NASHVILLE—An Israeli woman and Palestinian man who both lost children because of ongoing violence in the region discussed their mutual love and support for one another during the annual three-day Q Conference which is built around the belief that "Christians are called to redeem entire cultures, not just individuals."
In 2007, Bassam Aramin's 10-year-old daughter, Abir, "was shot in cold blood by an Israeli soldier while standing outside her school with [her] classmates." Two years before his daughter was killed, Aramin had started a reconciliation organization called Combatants for Peace, where he continues to work alongside "former Israeli and Palestinian combatants" in an effort to "create political pressure on both governments to stop the cycle of violence, end the occupation and resume a constructive dialog."
Prior to launching his peacemaking organization, Aramin had been jailed for seven years after he was caught, at age 17, plotting an attack on Israeli forces. His plan was to take revenge on the soliders because at age 12, he had witnessed the shooting of one of his peers during a Palestinian demonstration against Israel. more >>
President Barack Obama will join former Presidents Jimmy Carter, Bill Clinton and George W. Bush at the LBJ Library in Austin, Texas, this week to honor the 50th anniversary of the Civil Rights Act.
Known as the Civil Rights Summit, the three-day event is being held as part of the national celebration marking the 50 years that have passed since President Lyndon Johnson signed the Civil Rights Act into law.
Elizabeth Christian, president of the LBJ Foundation, which oversees the library, told The Christian Post why the event was being held. more >>
As many weigh in on the death of Westboro Baptist Church founder Fred Phelps, one of the controversial leader's children has stated that he will mourn for the loss.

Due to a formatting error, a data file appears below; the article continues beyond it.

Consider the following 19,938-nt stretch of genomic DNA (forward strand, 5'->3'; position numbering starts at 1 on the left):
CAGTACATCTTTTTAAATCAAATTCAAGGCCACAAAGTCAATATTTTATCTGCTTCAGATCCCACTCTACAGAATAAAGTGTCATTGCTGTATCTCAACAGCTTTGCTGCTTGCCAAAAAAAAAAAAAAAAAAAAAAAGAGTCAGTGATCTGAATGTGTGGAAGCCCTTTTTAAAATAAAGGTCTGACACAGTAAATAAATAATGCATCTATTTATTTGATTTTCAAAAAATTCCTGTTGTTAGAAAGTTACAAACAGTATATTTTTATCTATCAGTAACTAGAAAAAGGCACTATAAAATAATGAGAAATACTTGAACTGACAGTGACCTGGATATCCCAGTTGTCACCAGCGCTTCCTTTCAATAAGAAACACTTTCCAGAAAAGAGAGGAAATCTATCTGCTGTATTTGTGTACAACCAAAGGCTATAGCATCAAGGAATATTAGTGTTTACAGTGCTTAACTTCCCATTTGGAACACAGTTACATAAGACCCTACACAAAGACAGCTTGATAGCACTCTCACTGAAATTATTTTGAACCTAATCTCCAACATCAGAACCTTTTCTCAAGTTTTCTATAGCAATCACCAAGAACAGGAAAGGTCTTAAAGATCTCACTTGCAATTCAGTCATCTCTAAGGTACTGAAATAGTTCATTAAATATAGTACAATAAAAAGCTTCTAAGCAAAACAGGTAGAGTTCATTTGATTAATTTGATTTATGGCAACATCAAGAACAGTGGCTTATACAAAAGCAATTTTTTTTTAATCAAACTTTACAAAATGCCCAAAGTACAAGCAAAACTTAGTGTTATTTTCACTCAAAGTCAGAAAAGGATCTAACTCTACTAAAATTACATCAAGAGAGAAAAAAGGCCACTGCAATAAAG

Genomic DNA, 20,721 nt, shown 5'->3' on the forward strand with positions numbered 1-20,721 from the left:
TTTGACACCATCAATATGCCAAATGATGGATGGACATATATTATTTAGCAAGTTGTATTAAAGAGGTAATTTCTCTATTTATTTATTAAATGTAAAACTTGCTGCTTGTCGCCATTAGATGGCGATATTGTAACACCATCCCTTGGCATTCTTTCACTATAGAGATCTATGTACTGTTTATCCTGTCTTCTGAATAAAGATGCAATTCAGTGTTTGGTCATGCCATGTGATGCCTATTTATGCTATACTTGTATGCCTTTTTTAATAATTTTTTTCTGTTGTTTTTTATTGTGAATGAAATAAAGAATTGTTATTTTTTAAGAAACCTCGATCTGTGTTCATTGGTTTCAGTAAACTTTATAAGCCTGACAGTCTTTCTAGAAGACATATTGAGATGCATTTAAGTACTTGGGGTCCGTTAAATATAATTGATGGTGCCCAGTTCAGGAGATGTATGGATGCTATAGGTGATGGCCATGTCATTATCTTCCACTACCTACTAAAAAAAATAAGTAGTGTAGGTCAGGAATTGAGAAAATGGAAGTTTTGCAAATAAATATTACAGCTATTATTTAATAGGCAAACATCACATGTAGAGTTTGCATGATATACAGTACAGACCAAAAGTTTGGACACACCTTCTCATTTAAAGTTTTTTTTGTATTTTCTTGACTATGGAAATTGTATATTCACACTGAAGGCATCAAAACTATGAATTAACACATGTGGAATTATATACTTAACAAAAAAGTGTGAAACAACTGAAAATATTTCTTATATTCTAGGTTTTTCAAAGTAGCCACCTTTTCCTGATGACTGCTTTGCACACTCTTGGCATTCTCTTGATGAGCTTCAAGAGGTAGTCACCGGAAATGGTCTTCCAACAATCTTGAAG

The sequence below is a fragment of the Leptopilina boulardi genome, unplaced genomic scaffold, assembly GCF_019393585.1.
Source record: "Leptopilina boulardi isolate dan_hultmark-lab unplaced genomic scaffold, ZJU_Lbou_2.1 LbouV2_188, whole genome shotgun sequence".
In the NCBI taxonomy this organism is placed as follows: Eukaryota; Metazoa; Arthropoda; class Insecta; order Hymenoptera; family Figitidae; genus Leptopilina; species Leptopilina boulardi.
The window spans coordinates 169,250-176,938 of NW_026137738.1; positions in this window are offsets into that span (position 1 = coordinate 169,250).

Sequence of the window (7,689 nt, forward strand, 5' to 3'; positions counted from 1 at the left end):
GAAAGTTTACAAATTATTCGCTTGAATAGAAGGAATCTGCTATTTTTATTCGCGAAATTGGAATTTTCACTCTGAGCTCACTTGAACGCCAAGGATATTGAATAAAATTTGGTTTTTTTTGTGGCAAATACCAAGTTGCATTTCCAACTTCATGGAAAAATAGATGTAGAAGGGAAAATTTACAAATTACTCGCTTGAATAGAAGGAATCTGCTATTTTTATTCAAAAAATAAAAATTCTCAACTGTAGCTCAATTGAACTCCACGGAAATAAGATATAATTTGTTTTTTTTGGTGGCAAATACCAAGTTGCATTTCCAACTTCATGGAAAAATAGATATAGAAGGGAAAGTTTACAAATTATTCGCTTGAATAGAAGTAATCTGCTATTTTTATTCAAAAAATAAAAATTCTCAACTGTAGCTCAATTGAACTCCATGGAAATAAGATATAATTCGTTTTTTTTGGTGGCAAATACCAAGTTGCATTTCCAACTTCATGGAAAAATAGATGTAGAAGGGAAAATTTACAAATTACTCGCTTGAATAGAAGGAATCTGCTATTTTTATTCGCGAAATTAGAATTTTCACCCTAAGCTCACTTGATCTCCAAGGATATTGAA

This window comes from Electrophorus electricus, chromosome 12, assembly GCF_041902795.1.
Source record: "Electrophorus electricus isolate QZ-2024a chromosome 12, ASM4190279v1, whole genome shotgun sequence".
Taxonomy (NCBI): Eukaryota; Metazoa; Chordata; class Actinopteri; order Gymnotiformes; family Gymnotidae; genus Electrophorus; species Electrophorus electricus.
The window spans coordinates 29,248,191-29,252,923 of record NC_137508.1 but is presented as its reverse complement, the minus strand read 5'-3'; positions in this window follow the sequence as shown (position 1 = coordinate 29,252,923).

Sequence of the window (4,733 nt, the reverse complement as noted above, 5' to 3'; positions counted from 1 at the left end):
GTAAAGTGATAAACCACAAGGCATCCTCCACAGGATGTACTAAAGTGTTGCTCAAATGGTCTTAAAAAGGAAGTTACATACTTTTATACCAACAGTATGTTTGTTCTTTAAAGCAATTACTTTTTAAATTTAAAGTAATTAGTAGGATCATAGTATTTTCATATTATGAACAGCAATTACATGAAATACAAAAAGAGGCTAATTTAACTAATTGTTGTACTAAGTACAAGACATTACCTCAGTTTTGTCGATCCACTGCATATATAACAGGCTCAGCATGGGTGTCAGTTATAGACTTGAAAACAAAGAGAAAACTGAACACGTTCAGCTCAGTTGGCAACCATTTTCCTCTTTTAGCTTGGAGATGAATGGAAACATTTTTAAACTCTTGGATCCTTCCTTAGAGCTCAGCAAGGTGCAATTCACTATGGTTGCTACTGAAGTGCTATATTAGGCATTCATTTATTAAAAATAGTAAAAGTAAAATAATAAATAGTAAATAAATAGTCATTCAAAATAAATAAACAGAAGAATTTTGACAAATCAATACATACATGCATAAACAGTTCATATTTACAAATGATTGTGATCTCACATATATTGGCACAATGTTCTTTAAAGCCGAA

Nate Phelps, one of Fred Phelps' 13 children, posted a public statement Thursday in response to the news of his father's death.
Since leaving the Westboro Baptist cult several years ago, Nate Phelps has been a strong proponent of atheism and an LGBT advocate. more >>
The United States Senate has considered the efforts of an interfaith coalition of groups looking to reduce the usage of solitary confinement in American prisons.
The hearing took place Tuesday afternoon before the Senate Judiciary Committee's Subcommittee on the Constitution, Civil Rights and Human Rights.
Those advocating for Congress to examine the usage of solitary confinement included several religious groups such as the National Religious Campaign Against Torture (NRCAT). more >>
An atheist group has filed a lawsuit against a Maryland government agency over the placement of a 40-foot cross on government property.
The American Humanist Association filed suit Tuesday in the United States District Court for the District of Maryland against the Maryland-National Capital Park and Planning Commission, which oversees the property in Bladensburg, where the cross is located.
In addition to the AHA, named plaintiffs include two AHA members who live in the area and a third resident from nearby Beltsville. more >>
Venezuelans living the United States have come together to support the student-led opposition in Caracas and other cities, calling on the government of President Nicolas Maduro to respect their right to peacefully protest.
Hundreds have rallied in places like Times Square, Washington, D.C., Boston, Miami and Los Angeles to be the voices of those in their country that are fighting against government corruption, poverty and widespread violence.
"Our message is to make our American neighbors aware of the cry we are going through. We're fighting for freedom and democracy," said Henry Moreno, a Los Angeles resident involved in area protests, to The Christian Post. "This is a socialist government that has sided with Cuba and has given all of its resources away. Currently, there is no inventory of food or security in Venezuela." more >>